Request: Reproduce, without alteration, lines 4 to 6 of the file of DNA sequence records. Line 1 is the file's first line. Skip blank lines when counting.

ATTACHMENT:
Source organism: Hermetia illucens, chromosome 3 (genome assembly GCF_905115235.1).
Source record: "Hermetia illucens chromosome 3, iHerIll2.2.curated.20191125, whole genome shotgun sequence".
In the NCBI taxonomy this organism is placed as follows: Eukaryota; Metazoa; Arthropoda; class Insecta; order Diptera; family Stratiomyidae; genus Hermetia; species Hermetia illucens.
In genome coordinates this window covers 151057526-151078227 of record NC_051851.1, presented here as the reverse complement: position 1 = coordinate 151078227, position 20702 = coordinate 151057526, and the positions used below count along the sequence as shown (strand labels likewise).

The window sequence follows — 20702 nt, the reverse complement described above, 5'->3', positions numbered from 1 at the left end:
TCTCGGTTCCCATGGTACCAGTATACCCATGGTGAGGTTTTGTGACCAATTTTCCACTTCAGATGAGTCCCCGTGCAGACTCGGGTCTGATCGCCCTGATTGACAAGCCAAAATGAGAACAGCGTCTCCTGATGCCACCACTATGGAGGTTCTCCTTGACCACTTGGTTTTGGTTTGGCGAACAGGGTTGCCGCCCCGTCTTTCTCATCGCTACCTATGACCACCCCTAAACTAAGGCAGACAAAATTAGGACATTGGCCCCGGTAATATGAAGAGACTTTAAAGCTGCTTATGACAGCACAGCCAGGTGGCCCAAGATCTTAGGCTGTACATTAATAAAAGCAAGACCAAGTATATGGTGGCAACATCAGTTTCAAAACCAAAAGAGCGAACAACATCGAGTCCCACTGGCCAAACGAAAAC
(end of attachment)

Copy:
In genome coordinates this window covers 151057526-151078227 of record NC_051851.1, presented here as the reverse complement: position 1 = coordinate 151078227, position 20702 = coordinate 151057526, and the positions used below count along the sequence as shown (strand labels likewise).

The window sequence follows — 20702 nt, the reverse complement described above, 5'->3', positions numbered from 1 at the left end:
TCTCGGTTCCCATGGTACCAGTATACCCATGGTGAGGTTTTGTGACCAATTTTCCACTTCAGATGAGTCCCCGTGCAGACTCGGGTCTGATCGCCCTGATTGACAAGCCAAAATGAGAACAGCGTCTCCTGATGCCACCACTATGGAGGTTCTCCTTGACCACTTGGTTTTGGTTTGGCGAACAGGGTTGCCGCCCCGTCTTTCTCATCGCTACCTATGACCACCCCTAAACTAAGGCAGACAAAATTAGGACATTGGCCCCGGTAATATGAAGAGACTTTAAAGCTGCTTATGACAGCACAGCCAGGTGGCCCAAGATCTTAGGCTGTACATTAATAAAAGCAAGACCAAGTATATGGTGGCAACATCAGTTTCAAAACCAAAAGAGCGAACAACATCGAGTCCCACTGGCCAAACGAAAAC